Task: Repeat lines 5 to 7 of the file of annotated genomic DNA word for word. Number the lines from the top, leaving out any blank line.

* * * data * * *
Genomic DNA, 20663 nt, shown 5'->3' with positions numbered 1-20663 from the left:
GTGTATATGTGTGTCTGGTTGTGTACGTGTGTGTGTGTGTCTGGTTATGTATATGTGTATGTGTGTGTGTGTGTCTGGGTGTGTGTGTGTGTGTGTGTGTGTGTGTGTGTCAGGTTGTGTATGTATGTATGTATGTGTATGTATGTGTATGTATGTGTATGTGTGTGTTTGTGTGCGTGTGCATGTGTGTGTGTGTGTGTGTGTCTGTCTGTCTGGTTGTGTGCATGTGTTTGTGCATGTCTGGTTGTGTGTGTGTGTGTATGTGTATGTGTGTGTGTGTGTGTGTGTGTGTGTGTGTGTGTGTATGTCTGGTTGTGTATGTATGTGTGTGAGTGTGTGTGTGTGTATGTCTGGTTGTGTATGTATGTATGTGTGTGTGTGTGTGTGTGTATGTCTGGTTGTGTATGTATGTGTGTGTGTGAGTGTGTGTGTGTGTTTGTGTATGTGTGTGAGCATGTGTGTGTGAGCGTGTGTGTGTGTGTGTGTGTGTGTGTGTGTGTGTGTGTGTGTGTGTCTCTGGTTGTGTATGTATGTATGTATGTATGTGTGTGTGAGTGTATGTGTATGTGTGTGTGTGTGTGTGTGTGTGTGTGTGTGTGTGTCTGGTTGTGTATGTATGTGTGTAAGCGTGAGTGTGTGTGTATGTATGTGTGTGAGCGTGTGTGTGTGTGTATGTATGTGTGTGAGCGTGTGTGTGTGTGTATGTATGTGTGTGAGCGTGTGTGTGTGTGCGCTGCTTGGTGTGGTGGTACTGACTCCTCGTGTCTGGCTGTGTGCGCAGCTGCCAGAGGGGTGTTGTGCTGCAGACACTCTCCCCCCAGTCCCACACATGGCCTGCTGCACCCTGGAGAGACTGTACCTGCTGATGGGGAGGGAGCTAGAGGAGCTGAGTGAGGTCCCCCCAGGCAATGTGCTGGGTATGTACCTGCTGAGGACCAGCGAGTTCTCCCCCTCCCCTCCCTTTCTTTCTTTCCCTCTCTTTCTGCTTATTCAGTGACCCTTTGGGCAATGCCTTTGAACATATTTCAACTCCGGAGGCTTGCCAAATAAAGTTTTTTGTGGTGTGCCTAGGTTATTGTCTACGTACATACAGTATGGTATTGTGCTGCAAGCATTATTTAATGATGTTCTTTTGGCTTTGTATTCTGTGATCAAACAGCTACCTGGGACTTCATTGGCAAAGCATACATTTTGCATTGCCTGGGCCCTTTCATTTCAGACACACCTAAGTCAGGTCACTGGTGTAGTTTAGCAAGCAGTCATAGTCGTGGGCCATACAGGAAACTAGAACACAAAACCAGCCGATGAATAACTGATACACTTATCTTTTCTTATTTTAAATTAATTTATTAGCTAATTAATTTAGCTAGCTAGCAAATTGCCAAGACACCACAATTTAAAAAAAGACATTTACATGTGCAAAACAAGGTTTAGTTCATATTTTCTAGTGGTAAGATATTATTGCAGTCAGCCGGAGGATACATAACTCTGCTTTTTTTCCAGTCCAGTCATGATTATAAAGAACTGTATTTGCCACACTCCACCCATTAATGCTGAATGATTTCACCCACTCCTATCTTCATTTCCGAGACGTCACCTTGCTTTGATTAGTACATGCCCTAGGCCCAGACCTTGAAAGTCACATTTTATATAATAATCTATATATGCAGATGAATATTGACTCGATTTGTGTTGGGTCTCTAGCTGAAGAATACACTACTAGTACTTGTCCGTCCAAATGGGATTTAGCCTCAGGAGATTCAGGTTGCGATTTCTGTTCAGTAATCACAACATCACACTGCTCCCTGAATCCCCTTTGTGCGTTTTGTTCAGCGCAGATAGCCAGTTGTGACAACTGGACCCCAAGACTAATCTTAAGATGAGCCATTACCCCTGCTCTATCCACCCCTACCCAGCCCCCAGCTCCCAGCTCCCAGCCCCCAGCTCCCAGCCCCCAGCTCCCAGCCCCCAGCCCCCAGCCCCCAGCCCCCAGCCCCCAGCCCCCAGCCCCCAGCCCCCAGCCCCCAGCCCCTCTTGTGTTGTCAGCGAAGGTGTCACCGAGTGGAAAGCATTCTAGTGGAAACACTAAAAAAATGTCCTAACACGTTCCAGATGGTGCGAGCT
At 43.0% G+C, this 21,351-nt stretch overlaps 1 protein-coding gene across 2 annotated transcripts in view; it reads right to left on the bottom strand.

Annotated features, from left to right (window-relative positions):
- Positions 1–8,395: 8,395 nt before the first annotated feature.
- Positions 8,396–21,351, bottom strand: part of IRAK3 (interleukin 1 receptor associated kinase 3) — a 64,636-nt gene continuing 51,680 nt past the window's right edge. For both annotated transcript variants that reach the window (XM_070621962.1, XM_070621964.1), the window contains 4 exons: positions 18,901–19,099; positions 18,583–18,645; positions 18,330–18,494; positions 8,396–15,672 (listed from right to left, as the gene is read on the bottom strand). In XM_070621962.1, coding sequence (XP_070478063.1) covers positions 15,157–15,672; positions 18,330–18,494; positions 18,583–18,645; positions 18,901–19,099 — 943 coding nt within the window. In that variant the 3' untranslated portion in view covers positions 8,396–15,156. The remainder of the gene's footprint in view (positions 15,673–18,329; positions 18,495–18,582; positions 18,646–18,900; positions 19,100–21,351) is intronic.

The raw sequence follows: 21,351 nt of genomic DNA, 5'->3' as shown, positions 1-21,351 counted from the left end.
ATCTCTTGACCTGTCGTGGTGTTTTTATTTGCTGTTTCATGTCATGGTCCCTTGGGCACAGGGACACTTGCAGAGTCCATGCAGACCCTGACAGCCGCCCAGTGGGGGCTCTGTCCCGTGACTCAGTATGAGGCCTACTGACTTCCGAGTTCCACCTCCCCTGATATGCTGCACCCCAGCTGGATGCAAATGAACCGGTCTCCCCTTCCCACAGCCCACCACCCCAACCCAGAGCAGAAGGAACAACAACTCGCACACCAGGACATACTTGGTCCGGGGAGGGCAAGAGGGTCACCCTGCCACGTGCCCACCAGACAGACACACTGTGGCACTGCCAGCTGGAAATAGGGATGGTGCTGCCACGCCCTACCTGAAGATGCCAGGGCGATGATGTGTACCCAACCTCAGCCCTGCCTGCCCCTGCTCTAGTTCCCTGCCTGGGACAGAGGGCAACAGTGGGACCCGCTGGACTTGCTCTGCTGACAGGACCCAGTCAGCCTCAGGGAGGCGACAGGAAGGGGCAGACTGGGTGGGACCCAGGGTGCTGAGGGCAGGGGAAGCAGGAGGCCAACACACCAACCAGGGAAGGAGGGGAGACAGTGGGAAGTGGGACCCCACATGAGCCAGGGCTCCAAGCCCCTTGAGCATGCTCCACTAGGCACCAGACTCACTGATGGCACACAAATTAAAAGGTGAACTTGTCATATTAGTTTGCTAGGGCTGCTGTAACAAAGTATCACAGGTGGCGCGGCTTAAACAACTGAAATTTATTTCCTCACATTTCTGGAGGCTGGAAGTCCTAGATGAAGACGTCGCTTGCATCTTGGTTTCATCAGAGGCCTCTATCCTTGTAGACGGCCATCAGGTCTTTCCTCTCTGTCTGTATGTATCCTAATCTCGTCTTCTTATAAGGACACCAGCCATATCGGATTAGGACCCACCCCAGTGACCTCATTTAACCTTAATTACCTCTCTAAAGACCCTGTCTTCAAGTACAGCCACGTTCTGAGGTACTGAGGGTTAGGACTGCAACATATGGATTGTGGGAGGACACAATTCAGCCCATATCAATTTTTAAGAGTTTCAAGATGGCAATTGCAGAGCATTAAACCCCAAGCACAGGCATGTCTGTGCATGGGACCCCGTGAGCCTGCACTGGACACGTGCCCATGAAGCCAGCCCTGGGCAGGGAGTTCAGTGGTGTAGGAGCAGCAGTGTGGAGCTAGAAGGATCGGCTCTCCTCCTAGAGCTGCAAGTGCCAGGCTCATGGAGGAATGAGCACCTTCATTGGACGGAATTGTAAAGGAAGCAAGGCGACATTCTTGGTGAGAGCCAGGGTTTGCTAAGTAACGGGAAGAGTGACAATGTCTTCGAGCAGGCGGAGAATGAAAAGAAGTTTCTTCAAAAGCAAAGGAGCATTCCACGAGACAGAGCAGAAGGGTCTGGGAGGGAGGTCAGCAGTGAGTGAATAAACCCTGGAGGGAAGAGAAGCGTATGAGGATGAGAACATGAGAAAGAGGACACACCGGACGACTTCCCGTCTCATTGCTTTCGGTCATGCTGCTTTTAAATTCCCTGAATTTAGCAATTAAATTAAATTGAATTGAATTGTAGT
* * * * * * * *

- Positions 1–8,395: 8,395 nt before the first annotated feature.
- Positions 8,396–21,351, bottom strand: part of IRAK3 (interleukin 1 receptor associated kinase 3) — a 64,636-nt gene continuing 51,680 nt past the window's right edge. For both annotated transcript variants that reach the window (XM_070621962.1, XM_070621964.1), the window contains 4 exons: positions 18,901–19,099; positions 18,583–18,645; positions 18,330–18,494; positions 8,396–15,672 (listed from right to left, as the gene is read on the bottom strand). In XM_070621962.1, coding sequence (XP_070478063.1) covers positions 15,157–15,672; positions 18,330–18,494; positions 18,583–18,645; positions 18,901–19,099 — 943 coding nt within the window. In that variant the 3' untranslated portion in view covers positions 8,396–15,156. The remainder of the gene's footprint in view (positions 15,673–18,329; positions 18,495–18,582; positions 18,646–18,900; positions 19,100–21,351) is intronic.

The raw sequence follows: 21,351 nt of genomic DNA, 5'->3' as shown, positions 1-21,351 counted from the left end.